Our paths first crossed in 1993 at a meeting in Greensboro, NC.  I had taken a labor relations job with the newly created Mid-Atlantic Area office, although I was still domiciled in Columbia.  The purpose of the meeting was to establish how the Area office would manage working relationships with the field offices.  Prior to the start of the meeting (and introductions) I was sitting near Dennis and he was holding court about “the big shots coming down from the Area office to try and tell us how to do our jobs”.  Did I mention he could be a bit of a smart-ass?  Anyway, the look on his face when I introduced myself as one of the Area big shots was priceless.  Over the course of the meeting though Dennis impressed me with his candor and intelligence.  When I returned to Columbia I told the Human Resources Director that I had the perfect candidate for his vacant Manager, Labor Relations position.  Dennis got the job and our long professional relationship began, as did our friendship.

Several years later I was promoted and moved to Arlington, VA and I was looking for someone to fill my old job. Dennis applied, and prior to the start of his interview I made him stand, raise his right hand, and swear to tell the truth, the whole truth, and nothing but the truth.  I could tell he was taken aback by this tactic, but of course he gave the oath. During the course of the interview I asked why he thought he was the best candidate for the job. He responded that his winning record as an arbitration advocate was second to none.  I then asked “are you saying your record is better than mine?  And remember, you are under oath”.  It should come as no surprise that I can be a bit of a dick myself.  Of course, I hired him and moved him up to Arlington to join me.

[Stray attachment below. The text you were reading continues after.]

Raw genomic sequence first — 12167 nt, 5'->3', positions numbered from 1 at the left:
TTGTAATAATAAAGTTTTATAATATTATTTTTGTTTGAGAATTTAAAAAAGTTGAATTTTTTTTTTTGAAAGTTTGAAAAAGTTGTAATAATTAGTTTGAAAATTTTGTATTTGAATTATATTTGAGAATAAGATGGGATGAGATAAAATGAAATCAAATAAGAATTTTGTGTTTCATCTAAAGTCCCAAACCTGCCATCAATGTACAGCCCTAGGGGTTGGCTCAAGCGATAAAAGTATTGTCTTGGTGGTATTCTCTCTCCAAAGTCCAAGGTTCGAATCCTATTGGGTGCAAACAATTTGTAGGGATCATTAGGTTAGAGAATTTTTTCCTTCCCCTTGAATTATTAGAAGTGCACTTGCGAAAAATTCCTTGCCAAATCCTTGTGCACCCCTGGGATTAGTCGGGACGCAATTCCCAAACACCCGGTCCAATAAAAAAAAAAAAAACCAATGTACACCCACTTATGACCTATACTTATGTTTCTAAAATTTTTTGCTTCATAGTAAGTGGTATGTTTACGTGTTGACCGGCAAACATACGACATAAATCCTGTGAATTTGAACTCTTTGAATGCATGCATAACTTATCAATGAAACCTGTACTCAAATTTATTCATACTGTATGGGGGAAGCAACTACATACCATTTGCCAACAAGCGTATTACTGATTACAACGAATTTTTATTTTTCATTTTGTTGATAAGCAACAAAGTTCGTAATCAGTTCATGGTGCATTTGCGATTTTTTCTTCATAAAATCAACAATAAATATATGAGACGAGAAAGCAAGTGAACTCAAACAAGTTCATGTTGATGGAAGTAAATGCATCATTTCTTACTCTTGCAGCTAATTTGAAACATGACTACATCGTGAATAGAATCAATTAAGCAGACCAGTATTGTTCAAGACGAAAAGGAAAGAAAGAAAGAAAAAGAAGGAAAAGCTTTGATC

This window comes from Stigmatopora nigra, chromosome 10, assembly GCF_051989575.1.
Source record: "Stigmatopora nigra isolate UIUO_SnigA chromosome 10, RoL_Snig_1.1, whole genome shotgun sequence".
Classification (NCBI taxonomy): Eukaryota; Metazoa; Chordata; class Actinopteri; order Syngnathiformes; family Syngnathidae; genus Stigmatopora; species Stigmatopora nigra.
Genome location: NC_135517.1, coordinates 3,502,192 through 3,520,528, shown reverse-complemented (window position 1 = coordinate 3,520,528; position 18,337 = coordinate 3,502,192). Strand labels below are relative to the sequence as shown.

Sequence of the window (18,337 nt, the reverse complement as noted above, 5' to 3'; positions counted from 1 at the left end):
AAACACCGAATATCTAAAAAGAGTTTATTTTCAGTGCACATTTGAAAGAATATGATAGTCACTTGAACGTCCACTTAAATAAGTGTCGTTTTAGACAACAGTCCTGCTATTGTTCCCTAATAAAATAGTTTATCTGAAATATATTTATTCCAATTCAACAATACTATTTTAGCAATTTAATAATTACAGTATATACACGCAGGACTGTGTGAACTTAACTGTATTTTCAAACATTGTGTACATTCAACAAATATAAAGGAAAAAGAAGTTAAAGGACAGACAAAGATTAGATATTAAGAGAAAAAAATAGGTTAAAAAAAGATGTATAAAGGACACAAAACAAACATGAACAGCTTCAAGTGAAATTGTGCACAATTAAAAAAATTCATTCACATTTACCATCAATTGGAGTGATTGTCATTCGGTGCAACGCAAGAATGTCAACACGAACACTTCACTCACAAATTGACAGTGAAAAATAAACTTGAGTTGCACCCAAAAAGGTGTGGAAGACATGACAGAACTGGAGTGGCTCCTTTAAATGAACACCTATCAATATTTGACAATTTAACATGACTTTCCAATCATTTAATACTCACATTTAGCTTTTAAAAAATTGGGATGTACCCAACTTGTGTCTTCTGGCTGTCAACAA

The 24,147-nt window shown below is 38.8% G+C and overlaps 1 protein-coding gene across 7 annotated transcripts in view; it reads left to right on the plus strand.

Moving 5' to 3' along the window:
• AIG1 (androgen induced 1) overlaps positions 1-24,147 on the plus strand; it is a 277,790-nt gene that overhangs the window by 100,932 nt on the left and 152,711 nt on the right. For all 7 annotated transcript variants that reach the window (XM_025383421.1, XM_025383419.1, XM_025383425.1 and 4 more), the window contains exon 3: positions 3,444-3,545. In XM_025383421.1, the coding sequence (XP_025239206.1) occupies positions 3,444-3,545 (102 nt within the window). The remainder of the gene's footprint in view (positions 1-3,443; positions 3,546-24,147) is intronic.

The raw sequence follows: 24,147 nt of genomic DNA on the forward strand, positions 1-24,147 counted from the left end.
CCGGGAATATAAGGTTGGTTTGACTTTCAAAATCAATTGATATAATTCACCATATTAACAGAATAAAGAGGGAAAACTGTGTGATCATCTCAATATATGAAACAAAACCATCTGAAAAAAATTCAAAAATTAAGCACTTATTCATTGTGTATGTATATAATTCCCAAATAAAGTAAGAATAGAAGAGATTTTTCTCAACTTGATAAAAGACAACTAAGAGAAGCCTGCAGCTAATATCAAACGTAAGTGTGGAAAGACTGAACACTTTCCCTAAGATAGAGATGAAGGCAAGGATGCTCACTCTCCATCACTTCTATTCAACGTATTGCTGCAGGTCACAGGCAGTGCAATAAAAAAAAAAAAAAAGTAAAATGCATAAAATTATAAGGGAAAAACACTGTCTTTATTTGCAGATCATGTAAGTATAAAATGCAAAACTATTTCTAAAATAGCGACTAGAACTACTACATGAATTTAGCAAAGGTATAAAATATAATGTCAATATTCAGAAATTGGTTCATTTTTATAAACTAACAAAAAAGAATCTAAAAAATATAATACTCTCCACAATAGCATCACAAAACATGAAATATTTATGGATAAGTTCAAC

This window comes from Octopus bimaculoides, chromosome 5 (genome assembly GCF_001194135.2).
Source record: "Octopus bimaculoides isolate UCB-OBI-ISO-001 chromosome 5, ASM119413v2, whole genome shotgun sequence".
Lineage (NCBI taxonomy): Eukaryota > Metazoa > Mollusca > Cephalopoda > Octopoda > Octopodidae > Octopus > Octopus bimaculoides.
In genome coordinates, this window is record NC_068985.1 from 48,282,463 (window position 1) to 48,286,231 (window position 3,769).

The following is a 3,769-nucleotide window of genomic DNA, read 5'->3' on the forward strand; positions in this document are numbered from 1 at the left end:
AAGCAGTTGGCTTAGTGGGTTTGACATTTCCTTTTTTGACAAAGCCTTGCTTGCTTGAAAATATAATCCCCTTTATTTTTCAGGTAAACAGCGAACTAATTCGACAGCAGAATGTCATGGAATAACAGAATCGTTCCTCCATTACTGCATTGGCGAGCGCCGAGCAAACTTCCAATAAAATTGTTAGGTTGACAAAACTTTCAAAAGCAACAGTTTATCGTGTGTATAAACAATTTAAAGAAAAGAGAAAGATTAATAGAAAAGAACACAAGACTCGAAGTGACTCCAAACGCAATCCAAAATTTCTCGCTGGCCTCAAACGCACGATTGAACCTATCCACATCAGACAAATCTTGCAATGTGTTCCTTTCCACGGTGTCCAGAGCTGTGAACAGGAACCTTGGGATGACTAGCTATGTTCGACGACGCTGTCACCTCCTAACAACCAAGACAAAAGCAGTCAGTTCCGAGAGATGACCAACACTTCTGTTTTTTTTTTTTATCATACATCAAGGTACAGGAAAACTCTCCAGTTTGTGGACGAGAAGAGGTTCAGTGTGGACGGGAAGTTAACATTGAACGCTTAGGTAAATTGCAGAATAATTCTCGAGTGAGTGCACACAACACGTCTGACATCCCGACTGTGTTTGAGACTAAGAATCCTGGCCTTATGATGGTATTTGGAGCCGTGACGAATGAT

In those days, we traveled quite a bit and on occasion we’d be in the same city.  Now, what happens on the road, stays on the road so I can’t reveal how Dennis earned the nickname “Deacon” in Philadelphia.  Or the incident involving a bottle of champagne.  And of course, he could retaliate with stories about me (like the time I played the part of “asshole boss” and made him carry my bags in the Columbus airport).  Suffice to say, we worked hard and played hard and made us some nice memories.

Dennis eventually got promoted and became my peer at the Area office in Windsor, CT. And I had a nice time visiting him there.  Later on he moved to a position at Postal Service Headquarters and we got to hang out more frequently.   Then I left USPS for the Education Department and shortly thereafter Dennis signed on with the Department of Agriculture and moved to Fort Collins, CO.  Another great place to visit!